The need for organisations to be closer to their audiences, for consistent messaging, and to deliver those messages efficiently to the people who matter is persistent. Traditional content management systems coupled with a front-end undermine this consistency and efficiency since the same model often has to be changed and adapted to suit a different channel or medium. Cue the headless CMS.
Half of what you’re used to
If we take the typical CMS and break it down into a few constituent parts, then we have the following: user-generated information, the backend where that information is managed, and the front end where that information is displayed. When we remove the front end from the CMS, we’re talking about a headless CMS.
That doesn’t mean that the content isn’t displayed anywhere. Instead, organisations can now build custom front-ends for websites, mobile apps, digital displays, etc. while using application programming interfaces (APIs) such as RESTful API or GraphQL API to access and display the required information.
It’s worth noting that “decoupled CMS” is a term often used interchangeably with headless CMS, though they might not be the same thing (depending on who you talk to). Where a headless CMS is purely a backend, a decoupled CMS often includes a built-in front-end that can be used to display content or be replaced by a custom front-end.
Benefits of Using a Headless CMS
Where a traditional CMS can also be referred to as a monolithic CMS, a headless CMS is modular. This provides several important advantages:
The modular nature of a headless CMS provides organisations with complete control over the presentation layer. This means developers can choose the frontend framework or technology that best matches the project’s requirements.
Without the overhead of rendering a front end, a headless CMS can deliver content faster. This is especially beneficial for high-traffic websites or applications that demand quick load times.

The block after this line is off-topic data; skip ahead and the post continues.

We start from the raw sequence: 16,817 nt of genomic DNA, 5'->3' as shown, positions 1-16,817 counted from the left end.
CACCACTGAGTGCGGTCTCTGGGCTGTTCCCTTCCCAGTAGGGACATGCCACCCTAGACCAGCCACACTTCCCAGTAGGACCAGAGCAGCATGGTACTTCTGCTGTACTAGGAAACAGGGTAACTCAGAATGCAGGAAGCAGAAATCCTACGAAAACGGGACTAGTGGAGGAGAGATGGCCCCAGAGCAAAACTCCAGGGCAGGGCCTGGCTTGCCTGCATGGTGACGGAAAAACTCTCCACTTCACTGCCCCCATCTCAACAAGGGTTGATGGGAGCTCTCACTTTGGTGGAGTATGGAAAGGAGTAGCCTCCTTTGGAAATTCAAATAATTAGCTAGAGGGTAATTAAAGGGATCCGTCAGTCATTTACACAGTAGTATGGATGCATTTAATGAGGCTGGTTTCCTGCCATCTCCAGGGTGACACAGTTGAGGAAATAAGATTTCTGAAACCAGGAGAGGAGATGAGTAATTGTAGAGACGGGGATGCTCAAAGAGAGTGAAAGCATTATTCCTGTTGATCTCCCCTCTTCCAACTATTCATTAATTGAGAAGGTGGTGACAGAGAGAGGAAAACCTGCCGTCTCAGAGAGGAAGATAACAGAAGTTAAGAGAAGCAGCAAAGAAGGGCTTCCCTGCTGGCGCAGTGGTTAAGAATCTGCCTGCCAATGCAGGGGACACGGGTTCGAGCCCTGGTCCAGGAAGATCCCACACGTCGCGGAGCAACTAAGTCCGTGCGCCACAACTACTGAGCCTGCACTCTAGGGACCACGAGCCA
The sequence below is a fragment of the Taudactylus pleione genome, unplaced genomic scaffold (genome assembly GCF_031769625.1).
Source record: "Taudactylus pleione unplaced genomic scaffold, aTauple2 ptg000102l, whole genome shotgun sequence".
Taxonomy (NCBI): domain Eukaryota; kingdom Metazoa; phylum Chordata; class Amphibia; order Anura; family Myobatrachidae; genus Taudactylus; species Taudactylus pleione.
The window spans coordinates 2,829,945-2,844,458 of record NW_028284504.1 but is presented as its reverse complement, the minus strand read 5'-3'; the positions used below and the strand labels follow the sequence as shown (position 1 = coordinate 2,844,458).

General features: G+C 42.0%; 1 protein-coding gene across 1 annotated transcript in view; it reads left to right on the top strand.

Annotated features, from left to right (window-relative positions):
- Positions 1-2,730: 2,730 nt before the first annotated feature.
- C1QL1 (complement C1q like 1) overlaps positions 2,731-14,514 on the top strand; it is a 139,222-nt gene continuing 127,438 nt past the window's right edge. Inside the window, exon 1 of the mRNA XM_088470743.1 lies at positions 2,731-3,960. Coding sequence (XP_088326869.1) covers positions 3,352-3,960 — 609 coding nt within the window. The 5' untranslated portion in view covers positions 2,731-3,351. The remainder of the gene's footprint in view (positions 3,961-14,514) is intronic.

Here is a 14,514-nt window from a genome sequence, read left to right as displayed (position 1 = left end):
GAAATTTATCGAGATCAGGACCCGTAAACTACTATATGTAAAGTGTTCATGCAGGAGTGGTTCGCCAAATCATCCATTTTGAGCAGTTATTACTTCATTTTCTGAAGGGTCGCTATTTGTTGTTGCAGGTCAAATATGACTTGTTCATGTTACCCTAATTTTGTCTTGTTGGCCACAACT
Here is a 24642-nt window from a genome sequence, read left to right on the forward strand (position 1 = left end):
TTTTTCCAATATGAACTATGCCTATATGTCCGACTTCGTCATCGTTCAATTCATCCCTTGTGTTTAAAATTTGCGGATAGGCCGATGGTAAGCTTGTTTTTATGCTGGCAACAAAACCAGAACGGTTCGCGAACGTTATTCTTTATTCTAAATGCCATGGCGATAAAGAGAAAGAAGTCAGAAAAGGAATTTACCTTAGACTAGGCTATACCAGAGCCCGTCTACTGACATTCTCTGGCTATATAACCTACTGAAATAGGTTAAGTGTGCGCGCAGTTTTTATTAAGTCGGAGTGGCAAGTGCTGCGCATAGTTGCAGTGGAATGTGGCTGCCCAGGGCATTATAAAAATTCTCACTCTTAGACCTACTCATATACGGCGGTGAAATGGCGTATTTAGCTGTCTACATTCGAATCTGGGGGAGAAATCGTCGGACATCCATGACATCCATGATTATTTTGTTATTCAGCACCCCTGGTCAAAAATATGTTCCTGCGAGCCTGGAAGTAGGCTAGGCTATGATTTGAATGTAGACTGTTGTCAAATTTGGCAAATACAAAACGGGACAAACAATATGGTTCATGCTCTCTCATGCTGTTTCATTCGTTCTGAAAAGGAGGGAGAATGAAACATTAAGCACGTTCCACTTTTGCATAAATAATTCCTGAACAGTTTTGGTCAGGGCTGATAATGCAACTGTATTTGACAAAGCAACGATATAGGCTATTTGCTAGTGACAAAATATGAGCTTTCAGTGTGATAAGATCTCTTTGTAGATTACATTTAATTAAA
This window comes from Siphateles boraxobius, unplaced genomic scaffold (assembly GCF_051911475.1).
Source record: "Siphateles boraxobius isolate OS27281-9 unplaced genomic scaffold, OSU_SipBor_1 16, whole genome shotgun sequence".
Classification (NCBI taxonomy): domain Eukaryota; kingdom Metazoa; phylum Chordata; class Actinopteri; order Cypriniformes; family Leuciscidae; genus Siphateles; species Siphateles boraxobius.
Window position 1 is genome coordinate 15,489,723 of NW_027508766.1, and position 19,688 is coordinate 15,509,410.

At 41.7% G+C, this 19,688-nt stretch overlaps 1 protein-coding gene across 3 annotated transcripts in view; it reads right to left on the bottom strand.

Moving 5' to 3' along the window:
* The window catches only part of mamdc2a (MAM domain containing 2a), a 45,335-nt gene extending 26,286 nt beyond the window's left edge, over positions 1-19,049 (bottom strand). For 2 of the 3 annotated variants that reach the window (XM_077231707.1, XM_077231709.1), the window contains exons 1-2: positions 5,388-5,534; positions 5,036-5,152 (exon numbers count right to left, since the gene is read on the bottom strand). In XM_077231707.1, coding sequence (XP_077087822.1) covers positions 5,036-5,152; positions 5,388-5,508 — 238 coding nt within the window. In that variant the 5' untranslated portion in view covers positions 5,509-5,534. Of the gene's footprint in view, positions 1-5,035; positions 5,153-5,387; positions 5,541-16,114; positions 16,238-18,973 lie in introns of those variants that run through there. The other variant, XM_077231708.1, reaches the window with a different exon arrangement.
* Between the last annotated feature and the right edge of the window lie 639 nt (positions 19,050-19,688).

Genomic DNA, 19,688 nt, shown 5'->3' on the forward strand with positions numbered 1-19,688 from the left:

Centralised content hub
With a headless CMS content for all platforms can be managed from a central location, and delivered where necessary with the appropriate API transactions. This ensures a consistent content experience whether on a website, mobile apps, smart devices, etc.
Updating the CMS or making changes to the content structure doesn’t necessarily impact the front-end presentation. This separation allows for smoother maintenance and updates.
Since the front end and back end of a headless CMS are separate, either can be scaled without affecting the other. This facilitates more granular control not only over the CMS and the presentation layer, but also over resources.
There’s no front end, which means it’s easier for organisations to adapt to new technologies as they emerge without having to undergo expensive large-scale data migrations to new technologies.
Given the absence of a front end, a headless CMS provides a smaller attack surface than a conventional CMS.
Developers and content curators / creators can work in parallel without disrupting the other’s workflow.
The examples below show various environments where a headless CMS can be implemented – with the one-to-many ratio (headless CMS: front-end display) often the driver for implementation.
eCommerce: With headless eCommerce, the CMS can integrate with various eCommerce platforms on different channels. Since content is retrieved from the same source for all platforms, consistent messaging and branding are present regardless of the channel.
Global localisation: Organisations that need to serve content to different regions in different languages can serve their content from a single repository.
Marketing: A headless CMS can help marketers curate content intended for different channels. Subsequent integration with these channels (e.g. social media, email newsletters, and landing pages) maintains consistent tone and messaging across different channels.
Mobile applications: Content can be separated from the app with a headless CMS. Content can then be updated without touching the app’s codebase.
Internet of Things (IoT) applications: A headless CMS can simplify the management of information and updates pushed to IoT devices (e.g. information kiosks, and smart home devices).
Rapid Prototyping and Agile Development: Teams working with agile methodologies can benefit from a headless CMS as it allows for rapid prototyping and quicker iterations over the front end without impacting the backend content structure.